Effect of different arm and foot positions on sit to stand performance in strokeAuthor(s): Isha Akulwar-Tajane
Background: : One of the most common functional activities, which is essential to maintain an individual’s independence is Sit to Stand movement (STS). STS task requires an adequate postural control and appropriate strategy in order to be performed successfully. Previous studies have identified that stroke survivors use compensation mechanisms and adopt inappropriate movement strategies during the STS maneuver. This study aimed to investigate the effect of biomechanical factors of altered foot and arm positions on STS performance in stroke population. Analyzing these aspects may enhance our understanding of the mechanisms that underlie dysfunctions in postural control and help in designing appropriate therapeutic strategies for stroke patients.
Methodology: It was an experimental study using repeated measures within-subject design. Stroke patients with unilateral hemiplegia in the age group of 20-60 years with ability to perform STS independently were included. 20 patients attending physiotherapy department at a tertiary care center were conveniently recruited after obtaining informed consent for participation in the study. Each participant was required to perform STS with two different arm and foot positions viz. 1) Hands on thighs with normal foot placement; 2) Arms in augmented position with normal foot placement; 3) Hands on thighs with posterior foot placement; and 4) Arms in augmented position with posterior foot placement. STS performance was assessed on NeuroCom© Balance Master® System (version 8.6) and the parameters analyzed were Weight transfer time (in seconds), Rising index, Weight bearing asymmetry (percentage) and COG sway velocity (degrees/second).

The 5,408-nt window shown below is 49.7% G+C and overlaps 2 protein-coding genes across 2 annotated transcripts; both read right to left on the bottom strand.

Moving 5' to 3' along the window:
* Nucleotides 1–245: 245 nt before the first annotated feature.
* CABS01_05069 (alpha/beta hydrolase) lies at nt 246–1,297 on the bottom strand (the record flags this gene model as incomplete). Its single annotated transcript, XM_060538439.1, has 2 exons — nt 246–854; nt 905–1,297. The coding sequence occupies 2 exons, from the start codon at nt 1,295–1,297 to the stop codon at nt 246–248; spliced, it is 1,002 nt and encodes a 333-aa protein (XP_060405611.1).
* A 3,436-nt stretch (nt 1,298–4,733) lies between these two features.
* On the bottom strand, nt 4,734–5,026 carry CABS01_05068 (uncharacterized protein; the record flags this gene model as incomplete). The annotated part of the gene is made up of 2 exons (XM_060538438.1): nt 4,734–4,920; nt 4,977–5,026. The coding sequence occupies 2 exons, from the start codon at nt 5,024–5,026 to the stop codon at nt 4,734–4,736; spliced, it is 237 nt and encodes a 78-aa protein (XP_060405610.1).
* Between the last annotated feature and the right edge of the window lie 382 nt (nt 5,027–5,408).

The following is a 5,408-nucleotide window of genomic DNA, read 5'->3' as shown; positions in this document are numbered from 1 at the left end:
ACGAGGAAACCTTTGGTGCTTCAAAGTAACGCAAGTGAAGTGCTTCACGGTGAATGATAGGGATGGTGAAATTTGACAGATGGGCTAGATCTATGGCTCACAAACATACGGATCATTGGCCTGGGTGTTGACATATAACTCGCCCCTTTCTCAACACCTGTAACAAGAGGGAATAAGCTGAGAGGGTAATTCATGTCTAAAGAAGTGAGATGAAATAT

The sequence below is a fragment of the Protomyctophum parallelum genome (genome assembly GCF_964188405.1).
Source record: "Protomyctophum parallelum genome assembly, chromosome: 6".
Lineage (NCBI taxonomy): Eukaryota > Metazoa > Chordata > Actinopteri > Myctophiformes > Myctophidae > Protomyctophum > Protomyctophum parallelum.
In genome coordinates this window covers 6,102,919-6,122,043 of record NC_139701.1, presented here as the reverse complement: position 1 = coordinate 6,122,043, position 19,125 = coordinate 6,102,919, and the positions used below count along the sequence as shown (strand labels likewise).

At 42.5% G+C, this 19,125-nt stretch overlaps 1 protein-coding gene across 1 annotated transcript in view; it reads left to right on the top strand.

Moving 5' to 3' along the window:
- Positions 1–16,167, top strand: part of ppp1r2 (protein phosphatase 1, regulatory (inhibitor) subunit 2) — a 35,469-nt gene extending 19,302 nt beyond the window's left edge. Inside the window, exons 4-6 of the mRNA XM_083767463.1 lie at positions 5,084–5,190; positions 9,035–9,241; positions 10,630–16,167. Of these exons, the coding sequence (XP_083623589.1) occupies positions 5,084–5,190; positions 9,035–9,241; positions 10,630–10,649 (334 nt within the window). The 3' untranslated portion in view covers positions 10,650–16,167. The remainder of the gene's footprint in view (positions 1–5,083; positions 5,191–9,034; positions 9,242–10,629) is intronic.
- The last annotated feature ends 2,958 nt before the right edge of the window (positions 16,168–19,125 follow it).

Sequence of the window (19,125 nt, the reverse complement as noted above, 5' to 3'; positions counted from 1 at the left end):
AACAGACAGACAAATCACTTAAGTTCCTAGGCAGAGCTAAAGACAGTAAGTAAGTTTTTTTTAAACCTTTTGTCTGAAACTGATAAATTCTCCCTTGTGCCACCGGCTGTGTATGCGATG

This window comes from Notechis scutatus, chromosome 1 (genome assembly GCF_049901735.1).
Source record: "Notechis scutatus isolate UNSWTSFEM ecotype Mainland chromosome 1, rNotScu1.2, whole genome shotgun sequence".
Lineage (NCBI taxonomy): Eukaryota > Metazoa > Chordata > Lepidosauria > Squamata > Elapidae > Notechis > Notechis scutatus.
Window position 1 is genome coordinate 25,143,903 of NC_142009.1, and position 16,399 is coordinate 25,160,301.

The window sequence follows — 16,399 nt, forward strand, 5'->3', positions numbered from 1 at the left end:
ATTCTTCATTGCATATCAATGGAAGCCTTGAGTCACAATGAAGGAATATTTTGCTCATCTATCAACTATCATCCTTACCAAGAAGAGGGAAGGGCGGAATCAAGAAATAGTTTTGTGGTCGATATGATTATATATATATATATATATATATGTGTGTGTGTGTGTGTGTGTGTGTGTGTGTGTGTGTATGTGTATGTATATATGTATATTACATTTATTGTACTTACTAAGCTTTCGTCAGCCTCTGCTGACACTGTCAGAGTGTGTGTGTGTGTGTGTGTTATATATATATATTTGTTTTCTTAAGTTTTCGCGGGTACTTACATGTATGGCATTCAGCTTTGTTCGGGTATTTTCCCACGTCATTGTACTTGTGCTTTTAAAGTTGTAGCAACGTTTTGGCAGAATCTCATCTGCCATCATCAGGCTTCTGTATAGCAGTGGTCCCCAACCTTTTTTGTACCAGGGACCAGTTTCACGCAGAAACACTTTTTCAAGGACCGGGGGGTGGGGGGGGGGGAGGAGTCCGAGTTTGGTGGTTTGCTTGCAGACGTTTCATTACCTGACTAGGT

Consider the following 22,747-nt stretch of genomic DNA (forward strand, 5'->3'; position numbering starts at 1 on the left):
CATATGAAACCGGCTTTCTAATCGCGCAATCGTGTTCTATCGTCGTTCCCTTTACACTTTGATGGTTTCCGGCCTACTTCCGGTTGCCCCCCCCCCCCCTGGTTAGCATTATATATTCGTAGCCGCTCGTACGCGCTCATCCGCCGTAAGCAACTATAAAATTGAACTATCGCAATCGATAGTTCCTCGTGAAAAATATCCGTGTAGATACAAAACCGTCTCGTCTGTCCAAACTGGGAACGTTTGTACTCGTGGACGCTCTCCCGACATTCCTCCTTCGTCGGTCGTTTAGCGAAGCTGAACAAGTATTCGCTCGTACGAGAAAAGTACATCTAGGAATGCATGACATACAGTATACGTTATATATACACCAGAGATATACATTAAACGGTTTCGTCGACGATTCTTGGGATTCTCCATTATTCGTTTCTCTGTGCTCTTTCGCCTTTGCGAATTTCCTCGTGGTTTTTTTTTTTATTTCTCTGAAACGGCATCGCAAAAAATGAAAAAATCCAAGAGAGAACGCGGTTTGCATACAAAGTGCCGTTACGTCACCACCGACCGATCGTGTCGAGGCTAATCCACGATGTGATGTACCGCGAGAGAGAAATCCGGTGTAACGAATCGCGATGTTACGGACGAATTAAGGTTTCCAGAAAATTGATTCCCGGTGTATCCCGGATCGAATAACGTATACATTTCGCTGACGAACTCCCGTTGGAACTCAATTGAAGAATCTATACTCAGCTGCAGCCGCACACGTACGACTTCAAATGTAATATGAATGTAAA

Results: The mean age of the participants was 46.85 ± 9.3 years with mean duration of stroke as 2.055 ± 0.99 years and equal distribution of right and left sided hemiplegia. As per the normality distribution of the data, Friedman test was used for weight transfer time, rising index and COG sway velocity whereas, one-way ANOVA was used for Weight Bearing Symmetry in all four different arm and foot positions. No significant difference was observed for different arm and foot positions on any of the parameters of sit to stand task.
Conclusion: The findings of this study suggest that the different arm and foot positions did not alone have an effect on sit to stand performance in stroke patients and various factors like initial position, perception, lower limb muscle strength, dominance of foot, chair height, etc. must also be taken into consideration. In view of the limited and controversial evidence in the literature more research is needed to determine the complex interaction of position of arms on foot during STS movement.